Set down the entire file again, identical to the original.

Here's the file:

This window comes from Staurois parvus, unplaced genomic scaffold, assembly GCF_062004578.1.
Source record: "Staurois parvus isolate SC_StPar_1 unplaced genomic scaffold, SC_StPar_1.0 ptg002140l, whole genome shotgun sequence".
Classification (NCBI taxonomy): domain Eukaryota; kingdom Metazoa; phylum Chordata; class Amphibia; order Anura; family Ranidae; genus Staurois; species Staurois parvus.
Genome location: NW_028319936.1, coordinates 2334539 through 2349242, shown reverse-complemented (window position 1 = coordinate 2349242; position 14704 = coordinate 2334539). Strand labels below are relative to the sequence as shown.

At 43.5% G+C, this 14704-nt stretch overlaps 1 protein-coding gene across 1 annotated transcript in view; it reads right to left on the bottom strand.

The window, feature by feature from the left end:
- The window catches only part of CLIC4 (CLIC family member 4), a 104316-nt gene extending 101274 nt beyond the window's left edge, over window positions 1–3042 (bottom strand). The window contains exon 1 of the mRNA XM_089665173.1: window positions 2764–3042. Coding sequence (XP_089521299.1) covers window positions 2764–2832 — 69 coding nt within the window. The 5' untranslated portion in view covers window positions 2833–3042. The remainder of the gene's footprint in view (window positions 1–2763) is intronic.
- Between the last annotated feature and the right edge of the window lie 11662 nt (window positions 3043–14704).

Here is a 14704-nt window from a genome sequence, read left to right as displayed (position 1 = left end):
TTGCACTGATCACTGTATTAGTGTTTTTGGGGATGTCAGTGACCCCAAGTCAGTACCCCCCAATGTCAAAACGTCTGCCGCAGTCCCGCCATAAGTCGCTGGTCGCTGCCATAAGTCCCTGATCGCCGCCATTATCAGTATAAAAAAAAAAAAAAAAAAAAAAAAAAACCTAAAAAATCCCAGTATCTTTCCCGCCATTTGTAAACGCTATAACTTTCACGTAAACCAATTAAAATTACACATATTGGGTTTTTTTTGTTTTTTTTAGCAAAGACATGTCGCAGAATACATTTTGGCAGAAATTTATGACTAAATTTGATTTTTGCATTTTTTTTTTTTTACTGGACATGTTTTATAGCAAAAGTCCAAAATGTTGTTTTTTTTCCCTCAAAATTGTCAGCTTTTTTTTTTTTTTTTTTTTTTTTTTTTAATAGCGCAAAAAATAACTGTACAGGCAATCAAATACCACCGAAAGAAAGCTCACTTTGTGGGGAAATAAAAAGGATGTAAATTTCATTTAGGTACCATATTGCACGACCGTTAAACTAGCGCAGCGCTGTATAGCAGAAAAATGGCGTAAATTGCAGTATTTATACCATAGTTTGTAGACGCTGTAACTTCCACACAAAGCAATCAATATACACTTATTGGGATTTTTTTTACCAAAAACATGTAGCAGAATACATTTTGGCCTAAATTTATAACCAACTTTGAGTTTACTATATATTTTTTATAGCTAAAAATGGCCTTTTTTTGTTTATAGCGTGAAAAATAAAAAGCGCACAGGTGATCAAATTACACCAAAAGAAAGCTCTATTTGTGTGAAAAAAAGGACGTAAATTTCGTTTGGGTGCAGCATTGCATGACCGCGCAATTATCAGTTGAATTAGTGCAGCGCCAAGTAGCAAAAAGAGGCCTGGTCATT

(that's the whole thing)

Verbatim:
This window comes from Staurois parvus, unplaced genomic scaffold, assembly GCF_062004578.1.
Source record: "Staurois parvus isolate SC_StPar_1 unplaced genomic scaffold, SC_StPar_1.0 ptg002140l, whole genome shotgun sequence".
Classification (NCBI taxonomy): domain Eukaryota; kingdom Metazoa; phylum Chordata; class Amphibia; order Anura; family Ranidae; genus Staurois; species Staurois parvus.
Genome location: NW_028319936.1, coordinates 2334539 through 2349242, shown reverse-complemented (window position 1 = coordinate 2349242; position 14704 = coordinate 2334539). Strand labels below are relative to the sequence as shown.

At 43.5% G+C, this 14704-nt stretch overlaps 1 protein-coding gene across 1 annotated transcript in view; it reads right to left on the bottom strand.

The window, feature by feature from the left end:
- The window catches only part of CLIC4 (CLIC family member 4), a 104316-nt gene extending 101274 nt beyond the window's left edge, over window positions 1–3042 (bottom strand). The window contains exon 1 of the mRNA XM_089665173.1: window positions 2764–3042. Coding sequence (XP_089521299.1) covers window positions 2764–2832 — 69 coding nt within the window. The 5' untranslated portion in view covers window positions 2833–3042. The remainder of the gene's footprint in view (window positions 1–2763) is intronic.
- Between the last annotated feature and the right edge of the window lie 11662 nt (window positions 3043–14704).

Here is a 14704-nt window from a genome sequence, read left to right as displayed (position 1 = left end):
TTGCACTGATCACTGTATTAGTGTTTTTGGGGATGTCAGTGACCCCAAGTCAGTACCCCCCAATGTCAAAACGTCTGCCGCAGTCCCGCCATAAGTCGCTGGTCGCTGCCATAAGTCCCTGATCGCCGCCATTATCAGTATAAAAAAAAAAAAAAAAAAAAAAAAAAACCTAAAAAATCCCAGTATCTTTCCCGCCATTTGTAAACGCTATAACTTTCACGTAAACCAATTAAAATTACACATATTGGGTTTTTTTTGTTTTTTTTAGCAAAGACATGTCGCAGAATACATTTTGGCAGAAATTTATGACTAAATTTGATTTTTGCATTTTTTTTTTTTTACTGGACATGTTTTATAGCAAAAGTCCAAAATGTTGTTTTTTTTCCCTCAAAATTGTCAGCTTTTTTTTTTTTTTTTTTTTTTTTTTTTAATAGCGCAAAAAATAACTGTACAGGCAATCAAATACCACCGAAAGAAAGCTCACTTTGTGGGGAAATAAAAAGGATGTAAATTTCATTTAGGTACCATATTGCACGACCGTTAAACTAGCGCAGCGCTGTATAGCAGAAAAATGGCGTAAATTGCAGTATTTATACCATAGTTTGTAGACGCTGTAACTTCCACACAAAGCAATCAATATACACTTATTGGGATTTTTTTTACCAAAAACATGTAGCAGAATACATTTTGGCCTAAATTTATAACCAACTTTGAGTTTACTATATATTTTTTATAGCTAAAAATGGCCTTTTTTTGTTTATAGCGTGAAAAATAAAAAGCGCACAGGTGATCAAATTACACCAAAAGAAAGCTCTATTTGTGTGAAAAAAAGGACGTAAATTTCGTTTGGGTGCAGCATTGCATGACCGCGCAATTATCAGTTGAATTAGTGCAGCGCCAAGTAGCAAAAAGAGGCCTGGTCATT